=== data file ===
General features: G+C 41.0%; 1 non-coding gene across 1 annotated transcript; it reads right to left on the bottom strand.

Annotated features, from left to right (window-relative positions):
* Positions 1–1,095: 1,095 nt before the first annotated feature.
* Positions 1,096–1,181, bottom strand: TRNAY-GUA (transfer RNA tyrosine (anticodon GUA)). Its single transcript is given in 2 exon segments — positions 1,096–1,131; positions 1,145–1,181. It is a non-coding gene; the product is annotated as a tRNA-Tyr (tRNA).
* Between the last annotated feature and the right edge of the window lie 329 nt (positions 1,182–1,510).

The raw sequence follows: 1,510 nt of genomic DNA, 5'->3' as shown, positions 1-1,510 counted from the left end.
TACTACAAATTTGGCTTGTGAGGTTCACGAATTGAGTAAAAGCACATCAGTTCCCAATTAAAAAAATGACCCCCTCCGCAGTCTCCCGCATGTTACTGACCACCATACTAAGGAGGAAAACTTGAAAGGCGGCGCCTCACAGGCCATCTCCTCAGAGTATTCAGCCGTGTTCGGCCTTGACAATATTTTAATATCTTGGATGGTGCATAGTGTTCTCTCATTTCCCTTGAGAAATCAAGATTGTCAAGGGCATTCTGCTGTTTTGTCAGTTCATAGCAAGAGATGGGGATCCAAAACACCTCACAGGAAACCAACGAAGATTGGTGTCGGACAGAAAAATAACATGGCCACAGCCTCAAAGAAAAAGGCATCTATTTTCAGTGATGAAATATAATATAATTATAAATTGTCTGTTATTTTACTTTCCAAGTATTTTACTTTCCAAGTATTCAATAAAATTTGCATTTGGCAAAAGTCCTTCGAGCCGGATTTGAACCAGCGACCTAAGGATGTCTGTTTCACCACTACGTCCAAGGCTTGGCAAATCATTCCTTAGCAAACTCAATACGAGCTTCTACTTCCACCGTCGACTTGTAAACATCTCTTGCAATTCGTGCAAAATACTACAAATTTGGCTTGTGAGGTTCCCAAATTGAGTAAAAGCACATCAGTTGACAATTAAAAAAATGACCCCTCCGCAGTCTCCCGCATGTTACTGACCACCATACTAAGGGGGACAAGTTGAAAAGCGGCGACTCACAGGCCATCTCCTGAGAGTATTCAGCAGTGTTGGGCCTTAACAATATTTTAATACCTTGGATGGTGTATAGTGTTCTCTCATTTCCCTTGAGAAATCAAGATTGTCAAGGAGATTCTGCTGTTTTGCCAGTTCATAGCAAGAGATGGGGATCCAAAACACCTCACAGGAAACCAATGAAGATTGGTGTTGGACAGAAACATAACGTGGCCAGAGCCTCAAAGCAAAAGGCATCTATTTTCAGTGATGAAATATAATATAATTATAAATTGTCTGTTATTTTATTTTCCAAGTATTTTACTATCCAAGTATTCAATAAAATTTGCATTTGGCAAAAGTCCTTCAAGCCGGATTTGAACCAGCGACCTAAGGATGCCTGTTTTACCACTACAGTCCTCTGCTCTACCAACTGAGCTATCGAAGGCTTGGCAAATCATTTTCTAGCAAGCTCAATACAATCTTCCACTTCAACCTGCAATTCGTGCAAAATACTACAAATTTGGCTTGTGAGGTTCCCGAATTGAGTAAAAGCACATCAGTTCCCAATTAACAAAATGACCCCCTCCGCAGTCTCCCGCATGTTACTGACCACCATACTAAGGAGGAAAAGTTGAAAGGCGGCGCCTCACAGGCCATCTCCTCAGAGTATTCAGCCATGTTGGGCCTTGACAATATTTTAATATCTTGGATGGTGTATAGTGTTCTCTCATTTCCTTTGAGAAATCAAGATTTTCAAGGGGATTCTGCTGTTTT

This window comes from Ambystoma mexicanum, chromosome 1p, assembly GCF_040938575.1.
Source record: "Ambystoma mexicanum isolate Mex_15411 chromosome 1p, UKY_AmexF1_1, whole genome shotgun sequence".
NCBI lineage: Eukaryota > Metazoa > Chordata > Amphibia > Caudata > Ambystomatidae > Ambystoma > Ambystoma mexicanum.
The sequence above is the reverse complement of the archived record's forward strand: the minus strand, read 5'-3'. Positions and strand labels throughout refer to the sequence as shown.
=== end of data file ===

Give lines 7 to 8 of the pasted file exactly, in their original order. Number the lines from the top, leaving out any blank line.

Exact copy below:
TACTACAAATTTGGCTTGTGAGGTTCACGAATTGAGTAAAAGCACATCAGTTCCCAATTAAAAAAATGACCCCCTCCGCAGTCTCCCGCATGTTACTGACCACCATACTAAGGAGGAAAACTTGAAAGGCGGCGCCTCACAGGCCATCTCCTCAGAGTATTCAGCCGTGTTCGGCCTTGACAATATTTTAATATCTTGGATGGTGCATAGTGTTCTCTCATTTCCCTTGAGAAATCAAGATTGTCAAGGGCATTCTGCTGTTTTGTCAGTTCATAGCAAGAGATGGGGATCCAAAACACCTCACAGGAAACCAACGAAGATTGGTGTCGGACAGAAAAATAACATGGCCACAGCCTCAAAGAAAAAGGCATCTATTTTCAGTGATGAAATATAATATAATTATAAATTGTCTGTTATTTTACTTTCCAAGTATTTTACTTTCCAAGTATTCAATAAAATTTGCATTTGGCAAAAGTCCTTCGAGCCGGATTTGAACCAGCGACCTAAGGATGTCTGTTTCACCACTACGTCCAAGGCTTGGCAAATCATTCCTTAGCAAACTCAATACGAGCTTCTACTTCCACCGTCGACTTGTAAACATCTCTTGCAATTCGTGCAAAATACTACAAATTTGGCTTGTGAGGTTCCCAAATTGAGTAAAAGCACATCAGTTGACAATTAAAAAAATGACCCCTCCGCAGTCTCCCGCATGTTACTGACCACCATACTAAGGGGGACAAGTTGAAAAGCGGCGACTCACAGGCCATCTCCTGAGAGTATTCAGCAGTGTTGGGCCTTAACAATATTTTAATACCTTGGATGGTGTATAGTGTTCTCTCATTTCCCTTGAGAAATCAAGATTGTCAAGGAGATTCTGCTGTTTTGCCAGTTCATAGCAAGAGATGGGGATCCAAAACACCTCACAGGAAACCAATGAAGATTGGTGTTGGACAGAAACATAACGTGGCCAGAGCCTCAAAGCAAAAGGCATCTATTTTCAGTGATGAAATATAATATAATTATAAATTGTCTGTTATTTTATTTTCCAAGTATTTTACTATCCAAGTATTCAATAAAATTTGCATTTGGCAAAAGTCCTTCAAGCCGGATTTGAACCAGCGACCTAAGGATGCCTGTTTTACCACTACAGTCCTCTGCTCTACCAACTGAGCTATCGAAGGCTTGGCAAATCATTTTCTAGCAAGCTCAATACAATCTTCCACTTCAACCTGCAATTCGTGCAAAATACTACAAATTTGGCTTGTGAGGTTCCCGAATTGAGTAAAAGCACATCAGTTCCCAATTAACAAAATGACCCCCTCCGCAGTCTCCCGCATGTTACTGACCACCATACTAAGGAGGAAAAGTTGAAAGGCGGCGCCTCACAGGCCATCTCCTCAGAGTATTCAGCCATGTTGGGCCTTGACAATATTTTAATATCTTGGATGGTGTATAGTGTTCTCTCATTTCCTTTGAGAAATCAAGATTTTCAAGGGGATTCTGCTGTTTT

This window comes from Ambystoma mexicanum, chromosome 1p, assembly GCF_040938575.1.